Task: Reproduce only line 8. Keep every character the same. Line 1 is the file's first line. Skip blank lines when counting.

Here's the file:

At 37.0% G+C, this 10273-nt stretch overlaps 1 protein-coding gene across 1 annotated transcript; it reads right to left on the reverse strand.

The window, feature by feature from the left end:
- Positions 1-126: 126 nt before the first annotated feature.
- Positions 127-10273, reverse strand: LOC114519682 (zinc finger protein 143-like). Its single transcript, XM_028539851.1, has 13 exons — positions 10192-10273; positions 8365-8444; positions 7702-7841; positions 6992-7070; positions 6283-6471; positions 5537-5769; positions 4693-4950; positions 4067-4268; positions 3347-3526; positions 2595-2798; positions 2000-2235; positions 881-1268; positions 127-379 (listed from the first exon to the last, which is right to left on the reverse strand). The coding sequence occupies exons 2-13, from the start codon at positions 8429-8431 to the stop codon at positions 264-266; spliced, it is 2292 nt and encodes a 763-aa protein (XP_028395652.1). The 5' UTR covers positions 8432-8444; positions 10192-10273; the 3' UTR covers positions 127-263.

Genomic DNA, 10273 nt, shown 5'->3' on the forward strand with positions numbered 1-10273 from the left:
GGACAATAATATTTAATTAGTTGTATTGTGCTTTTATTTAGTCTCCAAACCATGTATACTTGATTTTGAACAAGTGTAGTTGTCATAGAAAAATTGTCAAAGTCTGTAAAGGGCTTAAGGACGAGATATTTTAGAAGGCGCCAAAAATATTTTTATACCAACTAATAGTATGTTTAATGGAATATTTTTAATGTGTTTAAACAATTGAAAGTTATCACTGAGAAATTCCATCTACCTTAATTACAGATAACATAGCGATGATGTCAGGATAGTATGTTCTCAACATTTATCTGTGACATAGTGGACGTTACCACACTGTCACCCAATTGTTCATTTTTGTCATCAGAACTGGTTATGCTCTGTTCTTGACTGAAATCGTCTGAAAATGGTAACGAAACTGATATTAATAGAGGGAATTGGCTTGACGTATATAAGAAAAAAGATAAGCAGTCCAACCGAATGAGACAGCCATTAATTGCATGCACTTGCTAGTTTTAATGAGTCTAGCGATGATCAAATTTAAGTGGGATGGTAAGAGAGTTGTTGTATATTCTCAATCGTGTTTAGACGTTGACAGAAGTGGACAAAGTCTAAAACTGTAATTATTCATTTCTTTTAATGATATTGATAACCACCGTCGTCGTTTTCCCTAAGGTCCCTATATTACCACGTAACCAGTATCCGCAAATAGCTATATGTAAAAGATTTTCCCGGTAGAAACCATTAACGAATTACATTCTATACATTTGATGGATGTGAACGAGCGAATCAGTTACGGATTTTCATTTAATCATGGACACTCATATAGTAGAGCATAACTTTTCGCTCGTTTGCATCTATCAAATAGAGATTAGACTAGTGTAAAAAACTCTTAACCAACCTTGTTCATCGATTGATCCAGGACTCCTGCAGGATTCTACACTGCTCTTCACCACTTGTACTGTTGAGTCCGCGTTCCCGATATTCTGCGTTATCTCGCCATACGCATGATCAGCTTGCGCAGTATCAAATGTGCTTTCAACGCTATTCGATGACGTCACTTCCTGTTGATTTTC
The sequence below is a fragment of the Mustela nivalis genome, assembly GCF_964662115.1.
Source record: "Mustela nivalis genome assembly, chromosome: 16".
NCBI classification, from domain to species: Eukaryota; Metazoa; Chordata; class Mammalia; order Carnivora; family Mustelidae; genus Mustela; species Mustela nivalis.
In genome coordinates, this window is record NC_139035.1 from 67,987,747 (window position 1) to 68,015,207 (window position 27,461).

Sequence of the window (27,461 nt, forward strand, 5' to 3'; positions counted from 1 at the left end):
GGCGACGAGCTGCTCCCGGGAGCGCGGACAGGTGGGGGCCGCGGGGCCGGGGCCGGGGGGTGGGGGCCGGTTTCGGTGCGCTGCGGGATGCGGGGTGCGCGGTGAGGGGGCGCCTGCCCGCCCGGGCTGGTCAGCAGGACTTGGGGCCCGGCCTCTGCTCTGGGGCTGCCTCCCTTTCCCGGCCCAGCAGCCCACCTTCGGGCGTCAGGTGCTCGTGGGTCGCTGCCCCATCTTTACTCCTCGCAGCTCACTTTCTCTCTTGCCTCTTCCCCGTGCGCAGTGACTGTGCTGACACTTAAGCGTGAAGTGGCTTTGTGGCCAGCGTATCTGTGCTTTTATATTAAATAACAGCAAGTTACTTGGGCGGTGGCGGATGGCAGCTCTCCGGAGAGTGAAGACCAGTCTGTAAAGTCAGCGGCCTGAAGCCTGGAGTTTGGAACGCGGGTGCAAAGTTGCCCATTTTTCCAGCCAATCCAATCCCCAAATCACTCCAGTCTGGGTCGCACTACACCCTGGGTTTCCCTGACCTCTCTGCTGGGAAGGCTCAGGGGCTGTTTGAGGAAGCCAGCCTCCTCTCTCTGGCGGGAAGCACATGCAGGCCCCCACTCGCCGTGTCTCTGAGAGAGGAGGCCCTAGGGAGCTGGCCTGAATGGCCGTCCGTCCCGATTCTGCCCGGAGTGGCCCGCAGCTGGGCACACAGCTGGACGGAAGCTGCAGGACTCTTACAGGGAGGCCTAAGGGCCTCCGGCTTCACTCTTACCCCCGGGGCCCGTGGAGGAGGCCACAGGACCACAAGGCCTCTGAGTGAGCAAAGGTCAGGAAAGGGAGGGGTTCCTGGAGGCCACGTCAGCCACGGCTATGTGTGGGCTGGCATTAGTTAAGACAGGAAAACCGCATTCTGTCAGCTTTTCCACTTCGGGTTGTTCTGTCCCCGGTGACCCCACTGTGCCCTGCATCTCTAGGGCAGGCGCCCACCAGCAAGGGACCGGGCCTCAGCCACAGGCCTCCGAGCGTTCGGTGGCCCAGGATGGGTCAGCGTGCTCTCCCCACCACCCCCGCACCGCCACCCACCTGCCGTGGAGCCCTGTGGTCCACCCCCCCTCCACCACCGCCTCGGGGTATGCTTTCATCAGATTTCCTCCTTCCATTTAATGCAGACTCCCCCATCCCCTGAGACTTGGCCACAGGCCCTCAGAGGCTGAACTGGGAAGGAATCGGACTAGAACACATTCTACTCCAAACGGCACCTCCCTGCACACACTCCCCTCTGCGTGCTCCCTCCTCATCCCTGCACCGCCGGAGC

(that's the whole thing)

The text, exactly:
Source record: "Mustela nivalis genome assembly, chromosome: 16".